Check out the WHole30 diet. it is basically the Paleo diet but more strict for 30 or so days (Hence the name) so as to determine which foods you may be intolerant or allergic to.
This food thing and/or gluten is for the most part separate from they THyroid. But it is still important to find out if you have allergies and intolerances in order to help feel your best.
I agree with Barb135, please post your results with the ranges. it is not uncommon to be within the "normal" or "reference" range but still feel poorly. This is because they establish the ranges incorrectly. You need to be about 50% or higher in the typical ranges to feel well. If you are below 50% in either or both Free T4 and Free T3 and you are symptomatic, and feel poorly, then a trial of medication would be reasonable to start if, and that is a big IF, you can find a Dr to allow you to take thyroid replacment. This forum is littered with people who struggle in the catch 22 where they are in the normal range but feel like crap. Often leading them here desparate for an answer. And when they finally start getting replacement thyroid hormone they begin to feel better. The "rub" is finding a Dr who will treat you when you are in the "normal range".
You have to be your own best advocate. Do NOT settle for someone else who doesn't have to live inside your body every day tell you that you are "fine" or "normal" when you KNOW you feel like crap!
Educate yourself on THyroid. Read a lot here and other places and learn for yourself. You are a human being just like the Dr. is a human being. Don't be intimidated by the two letters "MD". Sure they have a credential. But you can get and learn information just as well as they do. And unlike a Dr. who often times needs to understand 1,000 differen things. You can focus like a laser on the single issue of THyroid. You tell me who after a couple of years will know more about thyroid. Someone who studied it 10 or 20 years ago in med school. Or someone who feels like crap and learns and studies about it daily for the last several years?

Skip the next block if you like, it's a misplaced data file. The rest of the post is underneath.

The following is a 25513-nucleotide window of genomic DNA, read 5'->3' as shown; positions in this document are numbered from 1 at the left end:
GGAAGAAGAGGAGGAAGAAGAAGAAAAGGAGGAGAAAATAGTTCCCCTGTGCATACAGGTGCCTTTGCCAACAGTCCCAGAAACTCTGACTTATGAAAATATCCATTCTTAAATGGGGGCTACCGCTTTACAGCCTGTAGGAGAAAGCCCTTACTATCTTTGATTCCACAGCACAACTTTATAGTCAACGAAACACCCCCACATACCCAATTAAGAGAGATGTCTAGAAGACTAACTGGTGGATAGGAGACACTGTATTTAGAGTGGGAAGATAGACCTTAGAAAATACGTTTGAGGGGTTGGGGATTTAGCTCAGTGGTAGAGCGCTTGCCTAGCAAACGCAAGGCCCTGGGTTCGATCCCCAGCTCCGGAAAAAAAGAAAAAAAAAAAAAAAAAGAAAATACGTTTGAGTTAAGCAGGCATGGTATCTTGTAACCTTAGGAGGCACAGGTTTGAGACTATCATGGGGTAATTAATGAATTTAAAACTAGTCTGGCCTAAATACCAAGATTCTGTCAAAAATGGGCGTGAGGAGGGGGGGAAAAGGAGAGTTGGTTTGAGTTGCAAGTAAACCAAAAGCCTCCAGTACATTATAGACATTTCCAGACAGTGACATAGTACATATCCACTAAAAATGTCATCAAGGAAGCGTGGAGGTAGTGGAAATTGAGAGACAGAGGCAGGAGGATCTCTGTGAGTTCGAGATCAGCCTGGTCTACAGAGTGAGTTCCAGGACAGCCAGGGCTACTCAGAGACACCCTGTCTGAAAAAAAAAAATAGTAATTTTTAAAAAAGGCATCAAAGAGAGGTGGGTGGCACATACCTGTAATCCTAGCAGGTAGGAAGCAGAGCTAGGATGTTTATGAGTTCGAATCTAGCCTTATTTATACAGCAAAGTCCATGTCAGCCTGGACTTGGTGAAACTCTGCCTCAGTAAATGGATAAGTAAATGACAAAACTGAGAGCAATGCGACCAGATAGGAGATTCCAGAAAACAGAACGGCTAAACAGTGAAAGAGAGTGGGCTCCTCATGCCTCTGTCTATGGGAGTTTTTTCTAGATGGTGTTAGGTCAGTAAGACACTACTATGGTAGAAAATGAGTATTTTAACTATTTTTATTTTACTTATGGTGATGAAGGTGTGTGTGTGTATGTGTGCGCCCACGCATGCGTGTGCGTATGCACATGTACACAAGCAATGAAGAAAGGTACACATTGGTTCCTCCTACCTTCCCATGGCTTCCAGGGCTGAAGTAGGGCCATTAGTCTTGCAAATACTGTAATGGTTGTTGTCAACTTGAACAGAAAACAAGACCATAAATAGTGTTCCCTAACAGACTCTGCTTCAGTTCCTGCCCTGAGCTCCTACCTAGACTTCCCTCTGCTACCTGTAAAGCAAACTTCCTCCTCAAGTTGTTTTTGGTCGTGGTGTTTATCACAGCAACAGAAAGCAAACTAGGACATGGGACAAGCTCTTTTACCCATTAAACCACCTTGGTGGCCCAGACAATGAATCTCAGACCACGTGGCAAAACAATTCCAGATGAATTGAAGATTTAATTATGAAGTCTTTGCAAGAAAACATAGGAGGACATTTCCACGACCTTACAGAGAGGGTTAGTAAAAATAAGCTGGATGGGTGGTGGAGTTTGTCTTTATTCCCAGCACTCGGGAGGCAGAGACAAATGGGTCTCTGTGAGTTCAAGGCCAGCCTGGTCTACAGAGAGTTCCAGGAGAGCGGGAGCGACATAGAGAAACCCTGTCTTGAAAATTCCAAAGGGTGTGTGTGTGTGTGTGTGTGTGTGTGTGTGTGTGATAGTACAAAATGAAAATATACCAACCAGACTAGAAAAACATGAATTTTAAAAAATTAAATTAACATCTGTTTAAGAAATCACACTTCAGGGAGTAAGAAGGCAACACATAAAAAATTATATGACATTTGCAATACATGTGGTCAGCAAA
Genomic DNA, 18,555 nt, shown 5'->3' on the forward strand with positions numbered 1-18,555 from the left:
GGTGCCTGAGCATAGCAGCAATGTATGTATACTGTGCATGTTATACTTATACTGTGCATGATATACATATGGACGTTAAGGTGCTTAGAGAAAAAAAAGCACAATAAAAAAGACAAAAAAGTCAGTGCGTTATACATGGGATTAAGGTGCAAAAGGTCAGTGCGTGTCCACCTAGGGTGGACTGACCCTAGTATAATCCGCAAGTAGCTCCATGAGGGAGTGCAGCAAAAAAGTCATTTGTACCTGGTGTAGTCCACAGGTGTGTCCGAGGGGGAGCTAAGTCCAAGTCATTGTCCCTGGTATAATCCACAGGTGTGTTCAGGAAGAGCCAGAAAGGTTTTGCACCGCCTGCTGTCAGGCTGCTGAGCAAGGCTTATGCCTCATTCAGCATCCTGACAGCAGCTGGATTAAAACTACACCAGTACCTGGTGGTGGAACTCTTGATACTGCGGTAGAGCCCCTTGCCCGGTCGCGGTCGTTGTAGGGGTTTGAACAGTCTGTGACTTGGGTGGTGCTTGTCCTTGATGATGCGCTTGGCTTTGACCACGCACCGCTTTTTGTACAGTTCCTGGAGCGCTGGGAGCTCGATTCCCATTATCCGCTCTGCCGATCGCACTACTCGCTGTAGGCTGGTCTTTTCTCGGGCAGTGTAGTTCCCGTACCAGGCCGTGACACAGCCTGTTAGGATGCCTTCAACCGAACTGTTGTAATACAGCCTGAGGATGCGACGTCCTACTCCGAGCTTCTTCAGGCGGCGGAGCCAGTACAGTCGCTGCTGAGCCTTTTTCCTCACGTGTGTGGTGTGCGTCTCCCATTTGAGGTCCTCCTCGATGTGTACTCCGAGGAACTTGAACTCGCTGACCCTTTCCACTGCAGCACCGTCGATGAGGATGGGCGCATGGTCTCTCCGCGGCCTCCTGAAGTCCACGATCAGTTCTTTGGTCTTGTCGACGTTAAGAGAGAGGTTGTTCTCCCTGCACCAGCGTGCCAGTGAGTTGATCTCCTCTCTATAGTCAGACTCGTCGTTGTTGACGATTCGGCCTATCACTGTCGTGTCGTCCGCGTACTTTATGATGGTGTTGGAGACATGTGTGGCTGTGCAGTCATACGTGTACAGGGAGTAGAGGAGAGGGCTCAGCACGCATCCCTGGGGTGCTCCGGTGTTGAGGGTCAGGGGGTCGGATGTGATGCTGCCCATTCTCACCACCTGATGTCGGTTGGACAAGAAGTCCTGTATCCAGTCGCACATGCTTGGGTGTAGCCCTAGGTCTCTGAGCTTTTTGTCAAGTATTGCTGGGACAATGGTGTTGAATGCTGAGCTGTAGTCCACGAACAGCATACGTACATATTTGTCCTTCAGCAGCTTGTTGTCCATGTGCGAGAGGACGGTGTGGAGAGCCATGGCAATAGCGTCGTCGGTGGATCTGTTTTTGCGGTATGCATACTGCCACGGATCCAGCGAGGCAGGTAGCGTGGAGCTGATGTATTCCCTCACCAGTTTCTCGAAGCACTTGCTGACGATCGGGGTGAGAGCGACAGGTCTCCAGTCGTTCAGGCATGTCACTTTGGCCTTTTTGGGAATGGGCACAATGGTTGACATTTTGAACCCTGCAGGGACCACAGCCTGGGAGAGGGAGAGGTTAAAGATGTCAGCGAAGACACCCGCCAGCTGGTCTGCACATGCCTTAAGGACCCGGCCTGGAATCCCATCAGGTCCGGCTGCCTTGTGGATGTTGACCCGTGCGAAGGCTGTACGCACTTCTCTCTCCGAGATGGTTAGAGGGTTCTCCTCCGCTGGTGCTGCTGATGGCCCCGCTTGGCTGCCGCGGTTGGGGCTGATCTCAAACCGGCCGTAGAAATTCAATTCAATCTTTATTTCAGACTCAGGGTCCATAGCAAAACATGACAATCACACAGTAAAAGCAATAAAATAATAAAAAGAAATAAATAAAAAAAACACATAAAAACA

I'm not saying to no respect Dr's. I'm just saying do not settle for answers that just don't seem to fit. And be your own best advocate and get your own education and stand up for yourself. if you don't, chances are no one else will stand up for you either!
Why not start out by posting your very normal T3 and T4 results, and be sure to include reference ranges, as those vary lab to lab and have to come from your own lab report. Also, be sure to tell us if those are Free T3 and Free T4 or if they are Total T3 and Total T4... They aren't the same tests and don't give the same information. Typically, any test that just says T3 and/or T4, without specifying "Free", is Total, which is considered obsolete and not very useful.
TSH is affected by many variables and can vary by as much as 75% over the course of a day, tending to be lowest in the morning and highest later in the day.
Are your mother and sister, both, on replacement thyroid hormones?
It's not good to eat processed foods, so you try eliminating the processed foods, such as breads, crackers, processed cereals and other baked goods and eat only whole foods and see if you have the same reactions. When I say whole foods, I mean fresh/frozen fruits/veggies that have no flour, preservatives and other added ingredients.
Symptoms can apply to more than one condition and it's very possible that you have celiac (gluten allergy) or gluten intolerance or are sensitive to other ingredients in preserved foods. Some people are also sensitive to dairy products so you might consider eliminating those to see if you do better.
I've read that a small part of the population has Hashimoto's without antibodies and can be detected via ultrasound, however, that remains, somewhat, controversial. Autoimmune conditions tend to run in families, though not every member of a family will get the same condition - for instance - I have Hashimoto's and Pernicious Anemia, my son has Type I diabetes and my daughter has Lupus - all autoimmune.
That said, only having high TSH, does not constitute hypothyroidism. TSH is a pituitary hormone, not a thyroid hormone and as noted above, can vary by as much as 75% over the course of a day. You're only hypo if your Free T3 and Free T4 are inadequate. Once we see your actual Free T3 and Free T4 levels, we can help determine whether you need replacement thyroid hormones.